Papaver rhoeas is a weed common to Europe and it appears where the earth has been recently disturbed. Papaver rhoeas , though, is one of those deceptively pretty weeds which blooms into ia red flower with tissue textured petals. To me, and probably you, Papaver rhoeas is a poppy.
"Disturbed" seems a very quaint description for the devastation to the terrain caused by the fighting on the Western Front in France during WWI. Just as they had in earlier wars in Europe, during the "war to end all wars", poppies flourished, creating a deceptive cloak for the hacked and rotten bodies that lay beneath.
The Canadian surgeon, John McCrae, who had served in France, created a tragically romantic image of the red flowers in his poem which became known as In Flanders Fields — a poem which moved American Moina Belle Michael so much that she made an oath to wear a red poppy as a symbol of her remembrance of that horror. She dedicated her life to selling silk flowers to raise money for those who avoided death back home in the United States.
In a similar spirit, one Madame Guerin engaged in her own poppy tour of duty in the United States but in this case, to raise money for those in her native France. The ubiquity of the poppy led to it being the symbol of remembrance for the service of those affected not only by World War One but in subsequent wars, conflicts and peacekeeping missions.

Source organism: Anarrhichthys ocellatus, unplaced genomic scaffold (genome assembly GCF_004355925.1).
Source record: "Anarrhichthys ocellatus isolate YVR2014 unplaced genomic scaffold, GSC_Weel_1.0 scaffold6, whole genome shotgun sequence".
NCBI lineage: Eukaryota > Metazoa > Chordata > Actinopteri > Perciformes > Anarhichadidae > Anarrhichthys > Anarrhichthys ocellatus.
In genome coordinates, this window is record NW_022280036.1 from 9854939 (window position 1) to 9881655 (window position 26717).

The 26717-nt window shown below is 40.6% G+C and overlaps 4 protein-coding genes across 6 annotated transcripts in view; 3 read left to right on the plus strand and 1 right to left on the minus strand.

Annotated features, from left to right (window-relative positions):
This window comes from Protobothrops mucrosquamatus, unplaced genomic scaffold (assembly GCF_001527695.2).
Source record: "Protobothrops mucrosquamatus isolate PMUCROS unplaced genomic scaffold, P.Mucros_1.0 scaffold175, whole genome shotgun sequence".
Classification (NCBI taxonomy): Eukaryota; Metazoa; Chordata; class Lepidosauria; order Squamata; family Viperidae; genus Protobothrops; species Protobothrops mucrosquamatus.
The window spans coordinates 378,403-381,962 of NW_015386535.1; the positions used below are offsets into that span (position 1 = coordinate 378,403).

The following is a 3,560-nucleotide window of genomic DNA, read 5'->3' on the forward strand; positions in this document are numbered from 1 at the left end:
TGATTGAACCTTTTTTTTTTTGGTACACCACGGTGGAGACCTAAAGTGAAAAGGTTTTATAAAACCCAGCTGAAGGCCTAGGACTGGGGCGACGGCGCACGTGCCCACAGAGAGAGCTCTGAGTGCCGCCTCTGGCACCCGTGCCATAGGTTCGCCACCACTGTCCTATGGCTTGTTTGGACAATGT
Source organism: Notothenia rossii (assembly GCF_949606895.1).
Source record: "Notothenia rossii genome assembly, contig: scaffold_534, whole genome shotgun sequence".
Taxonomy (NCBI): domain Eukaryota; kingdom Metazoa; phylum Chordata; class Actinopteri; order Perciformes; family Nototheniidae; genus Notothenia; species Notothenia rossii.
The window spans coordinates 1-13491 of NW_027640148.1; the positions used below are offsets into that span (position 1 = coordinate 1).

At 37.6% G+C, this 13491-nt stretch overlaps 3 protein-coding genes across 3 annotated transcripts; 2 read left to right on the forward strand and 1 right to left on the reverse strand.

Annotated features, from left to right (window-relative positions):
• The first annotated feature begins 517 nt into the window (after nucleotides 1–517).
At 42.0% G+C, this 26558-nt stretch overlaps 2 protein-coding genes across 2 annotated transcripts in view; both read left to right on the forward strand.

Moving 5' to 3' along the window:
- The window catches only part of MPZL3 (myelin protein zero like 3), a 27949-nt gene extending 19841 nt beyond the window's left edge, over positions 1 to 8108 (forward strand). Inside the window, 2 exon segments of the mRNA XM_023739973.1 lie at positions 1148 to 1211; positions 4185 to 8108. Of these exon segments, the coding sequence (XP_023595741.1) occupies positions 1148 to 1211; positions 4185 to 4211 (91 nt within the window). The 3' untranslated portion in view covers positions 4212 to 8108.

Remembrance Day is one of those days which the public feel that students should know about. Because of this, and because of the high public interest in what students should be taught in history classes, In Australia, Remembrance Day features in every state curriculum — and no doubt will be covered in the proposed Australian Curriculum.
This is not objectionable, in my opinion, but in a curriculum which is already crowded it is sometimes difficult for teachers to teach it in a meaningful way — despite the fact that there are many resources on the history of Remembrance Day.
In creating the website 1000 Poppies, the History Teachers’ Association of Victoria and the Shrine of Remembrance — along with the help of a network of people I encountered through social media — hope to fill this missing link.
The project aims to create a space where students from around the world can share stories and experiences, linking the local and the global in an online environment. They can create their own response to the service and sacrifice of veterans and those affected by war — and express their hopes for lasting peace. Students, and the public, will be able to upload their act of commemoration not just on Remembrance Day but any day of the year. With the global nature of the project, it is hoped that students’ cross cultural understandings will enhanced as they engage with peers across the globe to create a continuously evolving online memorial.
Richard Flanagan recently pointed out the fleeting transience of the act of remembrance. It is easy to forget. It is easy to forget those issues which are more difficult — such as the reasons why countries get involved in conflicts.
From time to time, on days such as today, the fallow ground of our minds does need to be disturbed, to have a particular moment to remember, to borrow from Eliot, to "[stir the]dull roots with spring rain", even though it is not April in the southern hemisphere, where that more hallowed of day of remembrance rests in Australian memory.
Lest we forget.
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